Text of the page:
Friday, 20 September 2019 20:35

Bellamy hired as Rockingham's first full-time female firefighter

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Heather Bellamy was recently hired as the Rockingham Fire Department's first full-time female firefighter. Heather Bellamy was recently hired as the Rockingham Fire Department's first full-time female firefighter. William R. Toler - Richmond Observer



 ROCKINGHAM — She’s only been on the job for a week, but Heather Bellamy plans on making a career fighting fires.

The 22-year-old was recently hired as the Rockingham Fire Department’s first full-time female firefighter.

“She interviewed well and we hired her part-time several months ago,” said Chief Harold Isler. “She has a strong will … strong desire to learn. I think she’s going to continue to grow and be an outstanding employee for us.”

Like another recent hire, Noah Stubbs, Bellamy grew up around the fire service.

Her father, Gus Bellamy, was with the Rockingham Fire Department for more than 20 years and retired in April. She also has cousins in Biscoe who are firemen.

“I’m excited,” her father, who is also a certified fire service instructor, said. “But at the same time, it doesn’t surprise me ‘cause as long as I can remember, she’s always gone to classes with me.”

Even at the age of 12, he said, she was unofficially making better grades than some of the students.

Unlike, Stubbs, the fire service curriculum at Richmond Senior High School wasn’t added until after she graduated.

Although she was an apparent natural, being a firefighter wasn’t Bellamy’s first choice.

“I tried college, I didn’t like it,” she said. “I wanted something different. I like working with my hands.”

Bellamy originally wanted to be a band director and a jazz saxophone performer, being a drum major in high school. But after spending a few hours trying to teach a middle-schooler how to play the French horn, “it shot my nerves.”

The fire service was a dream she “had on the back burner” because she didn’t think it was possible.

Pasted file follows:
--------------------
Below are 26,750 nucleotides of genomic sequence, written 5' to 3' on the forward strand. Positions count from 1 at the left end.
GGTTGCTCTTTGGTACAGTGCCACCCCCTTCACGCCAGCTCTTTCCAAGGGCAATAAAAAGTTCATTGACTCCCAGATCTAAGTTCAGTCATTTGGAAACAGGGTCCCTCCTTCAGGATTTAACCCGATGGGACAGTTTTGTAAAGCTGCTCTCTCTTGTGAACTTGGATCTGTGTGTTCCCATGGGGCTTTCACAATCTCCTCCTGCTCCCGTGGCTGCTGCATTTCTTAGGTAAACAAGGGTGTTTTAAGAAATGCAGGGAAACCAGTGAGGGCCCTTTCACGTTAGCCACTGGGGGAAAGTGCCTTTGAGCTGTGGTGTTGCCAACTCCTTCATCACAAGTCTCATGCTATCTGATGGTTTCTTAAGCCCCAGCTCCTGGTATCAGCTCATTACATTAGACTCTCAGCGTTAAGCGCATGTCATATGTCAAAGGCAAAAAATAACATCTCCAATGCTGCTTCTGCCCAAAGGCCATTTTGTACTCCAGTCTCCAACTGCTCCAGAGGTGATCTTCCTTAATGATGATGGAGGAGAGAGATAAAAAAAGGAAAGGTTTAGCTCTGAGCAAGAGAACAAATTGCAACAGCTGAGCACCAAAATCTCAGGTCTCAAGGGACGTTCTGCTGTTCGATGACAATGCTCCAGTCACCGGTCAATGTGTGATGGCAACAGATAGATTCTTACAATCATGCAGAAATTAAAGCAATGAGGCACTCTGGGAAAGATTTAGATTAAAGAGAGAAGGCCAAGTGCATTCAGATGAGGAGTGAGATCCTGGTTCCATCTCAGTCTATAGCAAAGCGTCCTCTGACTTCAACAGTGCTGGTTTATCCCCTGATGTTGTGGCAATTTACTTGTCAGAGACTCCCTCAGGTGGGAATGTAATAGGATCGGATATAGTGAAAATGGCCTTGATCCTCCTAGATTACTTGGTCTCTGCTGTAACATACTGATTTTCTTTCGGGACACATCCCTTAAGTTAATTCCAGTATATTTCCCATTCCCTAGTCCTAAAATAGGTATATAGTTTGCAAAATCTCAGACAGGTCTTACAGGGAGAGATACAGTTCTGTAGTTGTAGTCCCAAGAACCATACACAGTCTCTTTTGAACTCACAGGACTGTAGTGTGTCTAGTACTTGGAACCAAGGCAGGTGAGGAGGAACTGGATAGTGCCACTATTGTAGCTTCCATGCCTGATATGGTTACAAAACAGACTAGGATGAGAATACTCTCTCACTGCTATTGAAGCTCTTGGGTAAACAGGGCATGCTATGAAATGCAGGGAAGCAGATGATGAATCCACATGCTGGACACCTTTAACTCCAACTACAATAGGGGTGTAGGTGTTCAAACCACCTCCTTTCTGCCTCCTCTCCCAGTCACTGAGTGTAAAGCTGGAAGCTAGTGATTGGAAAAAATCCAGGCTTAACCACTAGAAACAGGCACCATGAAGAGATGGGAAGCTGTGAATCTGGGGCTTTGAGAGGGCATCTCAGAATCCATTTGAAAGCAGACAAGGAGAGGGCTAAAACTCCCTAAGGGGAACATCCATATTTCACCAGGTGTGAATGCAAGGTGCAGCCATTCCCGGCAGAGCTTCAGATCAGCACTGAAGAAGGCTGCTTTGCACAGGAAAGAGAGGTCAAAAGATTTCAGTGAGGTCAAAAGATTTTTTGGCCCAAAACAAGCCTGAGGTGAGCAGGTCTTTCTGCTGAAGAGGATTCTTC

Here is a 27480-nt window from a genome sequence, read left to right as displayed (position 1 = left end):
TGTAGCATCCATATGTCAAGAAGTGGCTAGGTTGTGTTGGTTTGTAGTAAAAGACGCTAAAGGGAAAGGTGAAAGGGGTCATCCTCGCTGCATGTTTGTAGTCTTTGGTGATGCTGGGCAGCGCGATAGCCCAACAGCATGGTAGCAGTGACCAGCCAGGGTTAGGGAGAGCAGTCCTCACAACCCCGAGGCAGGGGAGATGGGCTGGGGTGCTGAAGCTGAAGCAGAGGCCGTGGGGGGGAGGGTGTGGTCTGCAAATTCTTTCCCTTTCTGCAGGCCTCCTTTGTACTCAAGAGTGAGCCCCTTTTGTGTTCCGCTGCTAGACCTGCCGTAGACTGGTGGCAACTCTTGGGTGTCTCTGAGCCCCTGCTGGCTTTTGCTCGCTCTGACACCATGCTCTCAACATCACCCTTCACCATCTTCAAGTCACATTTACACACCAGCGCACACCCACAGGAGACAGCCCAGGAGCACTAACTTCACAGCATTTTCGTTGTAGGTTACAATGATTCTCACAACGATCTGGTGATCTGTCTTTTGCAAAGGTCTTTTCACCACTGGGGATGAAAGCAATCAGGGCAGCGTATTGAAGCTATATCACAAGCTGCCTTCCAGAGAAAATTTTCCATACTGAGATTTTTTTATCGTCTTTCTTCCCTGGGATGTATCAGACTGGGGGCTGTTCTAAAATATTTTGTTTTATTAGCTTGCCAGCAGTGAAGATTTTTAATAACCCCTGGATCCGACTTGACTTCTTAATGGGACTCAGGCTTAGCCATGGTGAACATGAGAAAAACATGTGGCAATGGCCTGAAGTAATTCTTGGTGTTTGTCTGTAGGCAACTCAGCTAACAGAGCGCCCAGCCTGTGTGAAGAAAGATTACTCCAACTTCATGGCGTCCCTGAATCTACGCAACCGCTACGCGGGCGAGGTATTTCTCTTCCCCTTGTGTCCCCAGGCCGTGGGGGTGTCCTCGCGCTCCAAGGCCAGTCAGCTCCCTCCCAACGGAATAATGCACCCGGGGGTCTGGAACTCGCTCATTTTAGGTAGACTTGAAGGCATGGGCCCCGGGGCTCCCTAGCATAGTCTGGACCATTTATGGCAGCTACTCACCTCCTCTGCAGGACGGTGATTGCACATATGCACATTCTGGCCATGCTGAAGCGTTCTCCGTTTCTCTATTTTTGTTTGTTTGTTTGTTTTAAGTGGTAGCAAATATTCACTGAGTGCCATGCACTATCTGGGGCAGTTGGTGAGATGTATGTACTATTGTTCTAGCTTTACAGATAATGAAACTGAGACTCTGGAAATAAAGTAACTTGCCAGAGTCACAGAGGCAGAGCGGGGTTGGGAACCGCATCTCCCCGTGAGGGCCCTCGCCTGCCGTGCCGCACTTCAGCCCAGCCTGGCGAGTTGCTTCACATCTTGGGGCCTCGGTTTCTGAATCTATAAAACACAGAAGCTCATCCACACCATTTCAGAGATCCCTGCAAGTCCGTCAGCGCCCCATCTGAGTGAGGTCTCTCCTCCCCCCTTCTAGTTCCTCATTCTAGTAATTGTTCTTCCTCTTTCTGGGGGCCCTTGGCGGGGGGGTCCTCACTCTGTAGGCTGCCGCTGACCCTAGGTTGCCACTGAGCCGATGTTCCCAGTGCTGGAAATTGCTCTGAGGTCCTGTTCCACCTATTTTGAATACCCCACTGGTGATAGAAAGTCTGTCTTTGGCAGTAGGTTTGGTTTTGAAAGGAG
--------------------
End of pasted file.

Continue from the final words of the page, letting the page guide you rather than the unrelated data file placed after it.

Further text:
“I just bit the bullet and said I’d try it,” she said.

Bellamy joined the Northside Volunteer Fire Department at the age of 19 and “wound up falling in love with it.”

Northside provided her with the training and experience for the job, as well as being on the Morven Fire Department in Anson County.

She said the 24-hour shifts aren’t much of a change, since she spends her off days at the Northside station.

“It’s just another day to me,” she said.

In her three years as a volunteer, the worst call she said she’s responded to was an 18-wheeler wreck on U.S. 220 last year.

“I haven’t seen too much, but I know it’s coming,” she said, adding that some people will serve for one year, but quit after their first fatality. “I’m prepared for it.” 

She cites her fire family at Rockingham, Northside, and of course, her father, as being a support system for helping to cope with the tragic events she will encounter.

Bellamy said her father was the first person she ran to after the memorable wreck.

“I’m proud of her, but at the same time, the father in me is kinda nervous,” he said, because he knows how dangerous the job can be and the mental toll it can take.

For his generation, the Imperial Foods fire in Hamlet was most devastating call. For those who came later, he said it was the 2016 bus wreck on the U.S. 74 bypass south of Hamlet, involving a private college football team, where four were killed.

“I just hope any of them up here don’t have to go through anything like that,” he said. “But I always tell her and I tell anybody else, ‘I’m here.’”

As for being the first female firefighter, Bellamy said she’s excited, but is trying to stay humble.

“On the other hand, it’s proving that women have a spot here, too,” she added. “It’s doable for anybody.”

Although she’s the first full-timer, there are several other part-time and volunteer female firefighters across the county including at the Rockingham, Northside and Cordova departments.

Bellamy said she hopes her career serves as an inspiration to other girls.

“I’m hoping some little 8-year-old will see me and say, ‘If she can do it, I can too,” Bellamy said. “Because that’s something that I didn’t have growing up. Being here, it was predominantly male.”

She recalled a Christmas parade a few years ago where a child was shocked to see her older sister, Paige, driving one of Northside’s engines.

“If I can get that kind of reaction, maybe you’ll see a lot more females.”